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Time is a flat circle, but we want to help you break it. To that end, we’ve enlisted two experts — one familiar with the ins and outs of New York’s professional football teams, the other a nationally focused football analyst — to answer an essential question as a weekly service to readers: Are the Giants good yet?
Devin Gordon, the author of “So Many Ways to Lose: The Amazin’ True Story of the New York Mets, the Best Worst Team in Sports,” observed the Giants from a locally focused perspective.
Diante Lee, an N.F.L. analyst at Pro Football Focus, offered a national view.
The Giants (3-6) eked out a 23-16 win over the Las Vegas Raiders (5-3) behind game-turning interceptions by safety Xavier McKinney, including one returned for a touchdown.
Thanks to the N.F.L.’s new prime number, 17-game schedule, the Giants finished the first half of their 2021 season at halftime of Sunday’s game at MetLife Stadium against the Las Vegas Raiders.
They came into the afternoon with a 2-6 record, still missing running back Saquon Barkley, who sat out after testing positive for the coronavirus, which at least provided some variance from his missing games because of an ankle injury.
Coming out of Sunday’s game, the N.F.C. East cellar-dwelling Giants had reason to think the future might be brighter.
Once again, quarterback Daniel Jones, who has turned into a chunk-play machine — with his arm and with his legs — provided reason to hope. Against the A.F.C. West-leading Raiders, Jones completed 15 of 20 passes for 110 yards and no interceptions and continued to show that he has taken major strides in improving three of his weakest attributes: accuracy, decision-making and ball security.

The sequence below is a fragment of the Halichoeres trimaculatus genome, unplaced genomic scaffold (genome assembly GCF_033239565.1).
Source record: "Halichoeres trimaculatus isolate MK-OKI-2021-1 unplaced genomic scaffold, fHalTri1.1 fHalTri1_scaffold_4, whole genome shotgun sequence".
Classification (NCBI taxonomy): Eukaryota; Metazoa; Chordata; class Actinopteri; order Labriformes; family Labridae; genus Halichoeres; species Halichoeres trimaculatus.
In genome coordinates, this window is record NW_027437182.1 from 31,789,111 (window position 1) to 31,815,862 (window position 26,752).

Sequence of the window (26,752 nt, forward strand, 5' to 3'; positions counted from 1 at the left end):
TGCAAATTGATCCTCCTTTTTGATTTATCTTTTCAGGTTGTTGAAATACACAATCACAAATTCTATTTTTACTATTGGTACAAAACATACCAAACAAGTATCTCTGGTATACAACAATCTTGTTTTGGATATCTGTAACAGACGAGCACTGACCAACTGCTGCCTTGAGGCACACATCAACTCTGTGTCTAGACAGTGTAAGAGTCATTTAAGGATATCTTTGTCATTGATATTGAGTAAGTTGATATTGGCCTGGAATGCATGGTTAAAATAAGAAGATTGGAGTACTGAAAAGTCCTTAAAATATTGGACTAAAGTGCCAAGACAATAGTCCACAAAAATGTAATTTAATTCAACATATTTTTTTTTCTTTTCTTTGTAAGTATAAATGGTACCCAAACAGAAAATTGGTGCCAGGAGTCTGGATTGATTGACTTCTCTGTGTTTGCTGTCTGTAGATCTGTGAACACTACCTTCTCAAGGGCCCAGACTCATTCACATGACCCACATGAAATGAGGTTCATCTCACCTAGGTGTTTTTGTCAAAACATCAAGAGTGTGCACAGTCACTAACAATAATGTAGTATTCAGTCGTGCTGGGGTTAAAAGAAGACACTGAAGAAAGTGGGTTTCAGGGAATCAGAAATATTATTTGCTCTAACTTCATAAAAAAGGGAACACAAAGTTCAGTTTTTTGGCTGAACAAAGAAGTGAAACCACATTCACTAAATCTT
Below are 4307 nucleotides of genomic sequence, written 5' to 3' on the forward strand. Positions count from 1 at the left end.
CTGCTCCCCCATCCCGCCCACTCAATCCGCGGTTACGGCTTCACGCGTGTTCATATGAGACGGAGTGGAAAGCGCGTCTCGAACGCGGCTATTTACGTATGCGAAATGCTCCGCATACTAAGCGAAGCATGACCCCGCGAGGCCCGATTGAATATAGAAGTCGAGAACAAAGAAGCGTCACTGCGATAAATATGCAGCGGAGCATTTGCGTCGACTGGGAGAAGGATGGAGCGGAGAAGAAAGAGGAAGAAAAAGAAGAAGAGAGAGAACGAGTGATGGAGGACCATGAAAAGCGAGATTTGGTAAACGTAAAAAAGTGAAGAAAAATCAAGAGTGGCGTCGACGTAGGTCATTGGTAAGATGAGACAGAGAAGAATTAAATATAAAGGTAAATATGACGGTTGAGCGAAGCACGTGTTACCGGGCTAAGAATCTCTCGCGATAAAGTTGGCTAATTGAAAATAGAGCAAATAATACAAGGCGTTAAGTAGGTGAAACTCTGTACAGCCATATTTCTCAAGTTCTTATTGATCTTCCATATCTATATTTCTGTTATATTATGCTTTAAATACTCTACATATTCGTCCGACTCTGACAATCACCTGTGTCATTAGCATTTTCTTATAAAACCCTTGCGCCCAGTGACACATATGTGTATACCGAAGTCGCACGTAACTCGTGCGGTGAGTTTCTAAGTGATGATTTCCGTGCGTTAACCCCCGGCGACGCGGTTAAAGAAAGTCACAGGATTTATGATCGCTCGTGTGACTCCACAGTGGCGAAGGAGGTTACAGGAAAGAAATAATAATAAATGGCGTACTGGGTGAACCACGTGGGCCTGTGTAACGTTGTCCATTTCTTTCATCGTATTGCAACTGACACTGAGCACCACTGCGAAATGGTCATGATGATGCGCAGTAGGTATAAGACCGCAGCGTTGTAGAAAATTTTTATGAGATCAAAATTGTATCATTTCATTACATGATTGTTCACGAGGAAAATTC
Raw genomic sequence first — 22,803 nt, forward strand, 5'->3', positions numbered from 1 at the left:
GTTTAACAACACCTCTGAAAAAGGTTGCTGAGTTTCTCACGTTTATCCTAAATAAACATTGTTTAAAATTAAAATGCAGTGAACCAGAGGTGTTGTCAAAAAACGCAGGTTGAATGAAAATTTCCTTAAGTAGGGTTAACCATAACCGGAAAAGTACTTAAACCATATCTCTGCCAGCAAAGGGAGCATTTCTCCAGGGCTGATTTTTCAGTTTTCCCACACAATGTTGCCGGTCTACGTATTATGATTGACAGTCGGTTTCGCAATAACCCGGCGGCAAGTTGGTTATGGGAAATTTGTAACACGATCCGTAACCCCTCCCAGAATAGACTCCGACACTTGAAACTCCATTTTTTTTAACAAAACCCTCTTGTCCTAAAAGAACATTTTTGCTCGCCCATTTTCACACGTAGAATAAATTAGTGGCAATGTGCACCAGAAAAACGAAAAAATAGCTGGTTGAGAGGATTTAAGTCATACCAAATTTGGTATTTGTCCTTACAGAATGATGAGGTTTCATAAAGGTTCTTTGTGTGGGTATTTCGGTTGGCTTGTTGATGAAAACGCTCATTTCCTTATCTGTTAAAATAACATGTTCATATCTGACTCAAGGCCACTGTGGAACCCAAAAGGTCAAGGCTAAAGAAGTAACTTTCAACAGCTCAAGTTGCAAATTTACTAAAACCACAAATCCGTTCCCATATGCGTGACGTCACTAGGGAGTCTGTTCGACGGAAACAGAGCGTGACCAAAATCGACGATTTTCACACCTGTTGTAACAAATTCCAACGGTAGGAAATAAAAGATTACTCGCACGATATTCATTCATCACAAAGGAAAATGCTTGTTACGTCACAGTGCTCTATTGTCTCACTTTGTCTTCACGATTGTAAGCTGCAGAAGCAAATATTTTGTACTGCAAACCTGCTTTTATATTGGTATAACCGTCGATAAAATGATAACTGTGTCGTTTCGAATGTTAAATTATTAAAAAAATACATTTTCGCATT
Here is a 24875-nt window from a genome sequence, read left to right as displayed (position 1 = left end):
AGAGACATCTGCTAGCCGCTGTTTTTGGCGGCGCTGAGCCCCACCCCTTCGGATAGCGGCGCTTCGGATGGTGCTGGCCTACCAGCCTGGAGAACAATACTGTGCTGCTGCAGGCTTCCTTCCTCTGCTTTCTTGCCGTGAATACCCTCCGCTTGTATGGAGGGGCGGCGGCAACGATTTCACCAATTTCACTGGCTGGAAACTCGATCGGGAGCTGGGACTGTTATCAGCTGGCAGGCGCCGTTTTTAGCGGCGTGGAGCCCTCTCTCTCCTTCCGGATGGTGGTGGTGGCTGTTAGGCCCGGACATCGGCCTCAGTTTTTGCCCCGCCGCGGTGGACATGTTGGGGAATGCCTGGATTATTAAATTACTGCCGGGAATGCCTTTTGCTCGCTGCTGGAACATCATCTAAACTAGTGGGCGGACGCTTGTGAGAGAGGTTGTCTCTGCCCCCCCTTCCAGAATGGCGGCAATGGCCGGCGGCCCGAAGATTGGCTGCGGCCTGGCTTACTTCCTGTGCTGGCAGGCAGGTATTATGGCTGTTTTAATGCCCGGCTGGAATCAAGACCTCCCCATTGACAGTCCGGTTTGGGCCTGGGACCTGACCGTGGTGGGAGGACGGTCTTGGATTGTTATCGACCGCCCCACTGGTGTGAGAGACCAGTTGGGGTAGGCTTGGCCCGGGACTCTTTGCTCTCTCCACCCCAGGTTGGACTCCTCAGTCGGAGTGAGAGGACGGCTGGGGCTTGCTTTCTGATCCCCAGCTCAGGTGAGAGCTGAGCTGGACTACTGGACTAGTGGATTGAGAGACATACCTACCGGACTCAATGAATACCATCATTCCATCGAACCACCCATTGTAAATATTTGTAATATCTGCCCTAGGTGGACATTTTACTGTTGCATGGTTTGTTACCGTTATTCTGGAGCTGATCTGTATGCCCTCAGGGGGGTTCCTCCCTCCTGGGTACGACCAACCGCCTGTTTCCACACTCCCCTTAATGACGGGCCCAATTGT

Look, the Giants are not going to make the playoffs. The blossoming of Jones is the story of this season. It has been the only reason to watch the Giants so far, and it will most likely continue to be as the front office figures out his potential contract extension. A new nemesis, though, is emerging for Giants fans, adding another dimension to viewing games in the weeks to come: the milquetoast offensive coordinator Jason Garrett, whose tepid playbook is infuriating Giants fans desperate for some fun and fireworks.
First, the obvious: This is a franchise that has been focused on building for the future by hiring “football guys,” those hardened lifers who fit the bill of every coaching platitude meme.
The hiring of General Manager Dave Gettleman sought to recapture the Tom Coughlin era, with a few less wrinkles.
Bending, but not breaking. Establishing the run. Controlling the line of scrimmage. “Affecting” the game on special teams. Winning the possession battle and the “game within the game.”
That often manifests into the most boring football product on the planet. My eyes glazed over just typing it. But it was enough to get by the Raiders and keep a pulse in the N.F.C. wild-card race — a damning indictment on the state of the conference.
Daniel Jones early on appeared to be reverting to the turnover habits that sabotaged the Giants last month when he lost a fumble on a strip sack by Maxx Crosby late in the first quarter with the score tied, 7-7. Jason Garrett, the Giants’ offensive coordinator, has done everything possible to minimize Jones’s all-or-nothing playmaking, which resulted in Jones’s fewest pass attempts of the season (excluding his early exit with a concussion against Dallas). Running back Devontae Booker, 99 yards on 21 carries, nearly matched Jones’s passing yards (110 yards on 20 attempts) with his legs.
The Giants’ defense won the game by forcing key turnovers. Safety Xavier McKinney opened the second half with a 41-yard pick-6 and intercepted another putrid throw from Raiders quarterback Derek Carr midway through the fourth quarter. Outside linebacker Quincy Roche forced a fumble on the Raiders’ final drive with 44 seconds remaining to put the game away.
Now, was a single moment of that entertaining? Of course not!
Coach Joe Judge can take glee at the ugly nature of this victory, but is that truly what anyone wants to watch?
Verdict: Put the ball back in Jones’s hands and let it rip!